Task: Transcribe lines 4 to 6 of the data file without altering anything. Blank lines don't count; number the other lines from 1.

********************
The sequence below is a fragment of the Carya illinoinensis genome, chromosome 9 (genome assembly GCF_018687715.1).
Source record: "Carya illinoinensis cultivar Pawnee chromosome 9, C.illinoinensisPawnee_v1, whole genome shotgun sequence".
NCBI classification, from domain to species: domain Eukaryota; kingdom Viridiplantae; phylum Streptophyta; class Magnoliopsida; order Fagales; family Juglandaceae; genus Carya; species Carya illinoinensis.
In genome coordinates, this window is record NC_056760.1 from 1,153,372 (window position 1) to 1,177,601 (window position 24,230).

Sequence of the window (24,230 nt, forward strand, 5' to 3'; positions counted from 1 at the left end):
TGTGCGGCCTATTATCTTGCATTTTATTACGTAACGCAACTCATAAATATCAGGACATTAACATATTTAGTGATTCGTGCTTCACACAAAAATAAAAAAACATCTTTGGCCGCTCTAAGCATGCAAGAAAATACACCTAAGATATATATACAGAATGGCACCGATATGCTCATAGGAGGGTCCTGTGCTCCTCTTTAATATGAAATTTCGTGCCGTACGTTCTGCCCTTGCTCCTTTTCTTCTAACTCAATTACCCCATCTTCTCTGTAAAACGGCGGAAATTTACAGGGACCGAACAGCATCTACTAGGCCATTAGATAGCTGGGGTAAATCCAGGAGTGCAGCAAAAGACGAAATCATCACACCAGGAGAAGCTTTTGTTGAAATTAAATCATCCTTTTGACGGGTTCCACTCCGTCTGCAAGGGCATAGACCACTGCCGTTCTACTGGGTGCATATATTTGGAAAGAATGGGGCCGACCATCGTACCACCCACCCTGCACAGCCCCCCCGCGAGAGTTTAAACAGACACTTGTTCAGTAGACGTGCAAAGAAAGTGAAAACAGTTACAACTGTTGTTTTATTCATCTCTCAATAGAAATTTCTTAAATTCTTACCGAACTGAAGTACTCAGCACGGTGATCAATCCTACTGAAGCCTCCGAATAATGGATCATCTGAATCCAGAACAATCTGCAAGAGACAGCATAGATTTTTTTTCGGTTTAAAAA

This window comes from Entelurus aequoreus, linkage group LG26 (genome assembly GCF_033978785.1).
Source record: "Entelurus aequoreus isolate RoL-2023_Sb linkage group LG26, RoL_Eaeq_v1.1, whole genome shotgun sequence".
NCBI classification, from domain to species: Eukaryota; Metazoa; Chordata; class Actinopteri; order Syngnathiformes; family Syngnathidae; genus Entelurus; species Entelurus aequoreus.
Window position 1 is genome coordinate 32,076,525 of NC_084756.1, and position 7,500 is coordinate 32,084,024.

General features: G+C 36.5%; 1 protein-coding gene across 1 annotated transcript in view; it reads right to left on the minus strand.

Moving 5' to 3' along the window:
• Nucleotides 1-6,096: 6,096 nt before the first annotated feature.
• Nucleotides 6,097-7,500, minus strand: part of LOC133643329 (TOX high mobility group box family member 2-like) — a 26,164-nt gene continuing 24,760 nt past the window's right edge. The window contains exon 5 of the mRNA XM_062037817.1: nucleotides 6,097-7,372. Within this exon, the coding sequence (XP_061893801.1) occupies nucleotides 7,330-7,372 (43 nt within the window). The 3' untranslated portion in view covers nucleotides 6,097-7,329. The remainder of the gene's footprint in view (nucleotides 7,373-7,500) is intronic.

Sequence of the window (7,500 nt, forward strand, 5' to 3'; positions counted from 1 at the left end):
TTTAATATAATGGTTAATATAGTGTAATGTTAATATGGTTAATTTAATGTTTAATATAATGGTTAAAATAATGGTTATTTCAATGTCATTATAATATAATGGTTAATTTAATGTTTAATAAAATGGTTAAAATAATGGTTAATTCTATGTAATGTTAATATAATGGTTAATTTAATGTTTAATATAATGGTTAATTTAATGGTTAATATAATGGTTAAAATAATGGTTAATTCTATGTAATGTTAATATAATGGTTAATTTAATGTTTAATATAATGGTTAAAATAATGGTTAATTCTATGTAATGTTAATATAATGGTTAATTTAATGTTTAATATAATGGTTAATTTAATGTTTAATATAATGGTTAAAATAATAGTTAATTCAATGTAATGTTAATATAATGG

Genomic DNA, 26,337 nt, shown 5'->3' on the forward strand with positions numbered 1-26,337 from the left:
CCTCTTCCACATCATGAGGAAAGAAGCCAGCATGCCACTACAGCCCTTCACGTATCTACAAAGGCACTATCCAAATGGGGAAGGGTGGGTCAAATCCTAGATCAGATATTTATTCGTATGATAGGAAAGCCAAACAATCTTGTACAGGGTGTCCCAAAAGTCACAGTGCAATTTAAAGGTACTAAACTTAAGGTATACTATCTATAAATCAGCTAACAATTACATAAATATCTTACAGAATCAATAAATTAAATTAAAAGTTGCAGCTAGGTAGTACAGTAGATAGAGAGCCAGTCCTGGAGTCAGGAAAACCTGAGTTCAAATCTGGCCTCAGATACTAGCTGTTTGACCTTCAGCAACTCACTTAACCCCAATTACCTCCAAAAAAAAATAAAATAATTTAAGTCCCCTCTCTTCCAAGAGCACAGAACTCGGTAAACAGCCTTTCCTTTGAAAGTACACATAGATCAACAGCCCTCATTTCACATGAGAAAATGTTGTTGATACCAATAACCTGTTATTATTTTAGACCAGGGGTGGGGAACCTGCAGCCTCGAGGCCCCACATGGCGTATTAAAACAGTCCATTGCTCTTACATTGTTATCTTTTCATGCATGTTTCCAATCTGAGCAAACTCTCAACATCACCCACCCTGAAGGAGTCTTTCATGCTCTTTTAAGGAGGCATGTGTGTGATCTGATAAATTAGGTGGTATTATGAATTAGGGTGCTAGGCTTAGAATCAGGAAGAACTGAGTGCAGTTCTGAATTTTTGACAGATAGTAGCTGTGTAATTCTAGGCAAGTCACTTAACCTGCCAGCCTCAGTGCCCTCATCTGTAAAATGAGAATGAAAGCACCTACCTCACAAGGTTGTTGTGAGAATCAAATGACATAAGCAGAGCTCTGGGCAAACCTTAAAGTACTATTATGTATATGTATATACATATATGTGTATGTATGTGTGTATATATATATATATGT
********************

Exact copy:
In genome coordinates, this window is record NC_056760.1 from 1,153,372 (window position 1) to 1,177,601 (window position 24,230).

Sequence of the window (24,230 nt, forward strand, 5' to 3'; positions counted from 1 at the left end):
TGTGCGGCCTATTATCTTGCATTTTATTACGTAACGCAACTCATAAATATCAGGACATTAACATATTTAGTGATTCGTGCTTCACACAAAAATAAAAAAACATCTTTGGCCGCTCTAAGCATGCAAGAAAATACACCTAAGATATATATACAGAATGGCACCGATATGCTCATAGGAGGGTCCTGTGCTCCTCTTTAATATGAAATTTCGTGCCGTACGTTCTGCCCTTGCTCCTTTTCTTCTAACTCAATTACCCCATCTTCTCTGTAAAACGGCGGAAATTTACAGGGACCGAACAGCATCTACTAGGCCATTAGATAGCTGGGGTAAATCCAGGAGTGCAGCAAAAGACGAAATCATCACACCAGGAGAAGCTTTTGTTGAAATTAAATCATCCTTTTGACGGGTTCCACTCCGTCTGCAAGGGCATAGACCACTGCCGTTCTACTGGGTGCATATATTTGGAAAGAATGGGGCCGACCATCGTACCACCCACCCTGCACAGCCCCCCCGCGAGAGTTTAAACAGACACTTGTTCAGTAGACGTGCAAAGAAAGTGAAAACAGTTACAACTGTTGTTTTATTCATCTCTCAATAGAAATTTCTTAAATTCTTACCGAACTGAAGTACTCAGCACGGTGATCAATCCTACTGAAGCCTCCGAATAATGGATCATCTGAATCCAGAACAATCTGCAAGAGACAGCATAGATTTTTTTTCGGTTTAAAAA